Food related issues in Angelman and Prader-Willi syndromes
Angelman (AS) and Prader-Willi (PWS) syndromes are caused by missing genetic information on the same area of chromosome 15 (15q11-13). In AS this disruption occurs on the maternal chromosome and in PWS the paternal chromosome. Although AS and PWS are often described as “sister” syndromes, there are very few behavioural characteristics which are associated with both syndromes.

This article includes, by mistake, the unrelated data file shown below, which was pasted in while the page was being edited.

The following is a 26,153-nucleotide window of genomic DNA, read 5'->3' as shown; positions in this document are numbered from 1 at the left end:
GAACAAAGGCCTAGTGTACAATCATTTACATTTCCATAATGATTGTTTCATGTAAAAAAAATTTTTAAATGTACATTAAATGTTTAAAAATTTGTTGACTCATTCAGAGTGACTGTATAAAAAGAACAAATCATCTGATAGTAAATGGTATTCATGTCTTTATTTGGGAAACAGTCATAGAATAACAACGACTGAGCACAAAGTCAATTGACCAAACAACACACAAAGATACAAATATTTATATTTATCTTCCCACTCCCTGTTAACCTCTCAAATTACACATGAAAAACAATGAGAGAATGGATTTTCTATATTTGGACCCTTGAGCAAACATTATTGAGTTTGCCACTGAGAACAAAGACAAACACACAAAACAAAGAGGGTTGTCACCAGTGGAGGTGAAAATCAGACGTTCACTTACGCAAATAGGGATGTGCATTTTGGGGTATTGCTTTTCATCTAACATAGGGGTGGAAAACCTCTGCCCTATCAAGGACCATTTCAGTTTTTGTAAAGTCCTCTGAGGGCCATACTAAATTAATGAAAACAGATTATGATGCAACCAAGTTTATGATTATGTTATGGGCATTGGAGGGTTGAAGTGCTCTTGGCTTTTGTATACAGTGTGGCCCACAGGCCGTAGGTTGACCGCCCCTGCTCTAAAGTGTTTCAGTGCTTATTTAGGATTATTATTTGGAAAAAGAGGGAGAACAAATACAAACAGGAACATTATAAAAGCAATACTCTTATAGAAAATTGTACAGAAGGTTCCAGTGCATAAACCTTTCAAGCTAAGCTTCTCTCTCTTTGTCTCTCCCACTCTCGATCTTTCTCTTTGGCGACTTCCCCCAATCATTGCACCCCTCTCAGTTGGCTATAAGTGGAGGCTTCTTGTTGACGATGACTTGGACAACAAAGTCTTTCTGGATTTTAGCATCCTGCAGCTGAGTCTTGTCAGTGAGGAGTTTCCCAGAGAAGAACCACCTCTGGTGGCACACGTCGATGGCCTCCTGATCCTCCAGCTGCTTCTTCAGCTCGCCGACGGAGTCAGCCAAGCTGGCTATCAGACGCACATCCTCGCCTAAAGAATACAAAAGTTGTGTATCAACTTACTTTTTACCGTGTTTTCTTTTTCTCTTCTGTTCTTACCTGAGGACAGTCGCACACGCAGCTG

A behavioural characteristic more commonly associated with PWS than AS is hyperphagia (excessive hunger or increased appetite), which can lead to excessive eating and never feeling full. However, research conducted at the Cerebra Centre suggests that children with AS may also show difficulties with feeding. In a questionnaire study conducted at the Centre, food related problems were assessed in 156 children and adults with PWS, AS and three other genetic syndromes (1p36, Cornelia de Lange and fragile X syndrome). Supporting previous research, children with PWS showed a high frequency of food related problems compared to other groups. However, many children with AS also displayed specific food related problems including taking/storing food and negative behaviours (for example eating inedible items). The results begin to suggest that food related problems may be present in a similar proportion of children and adults with AS and PWS, and warrant further research to describe these behaviours in a larger sample of children and adults.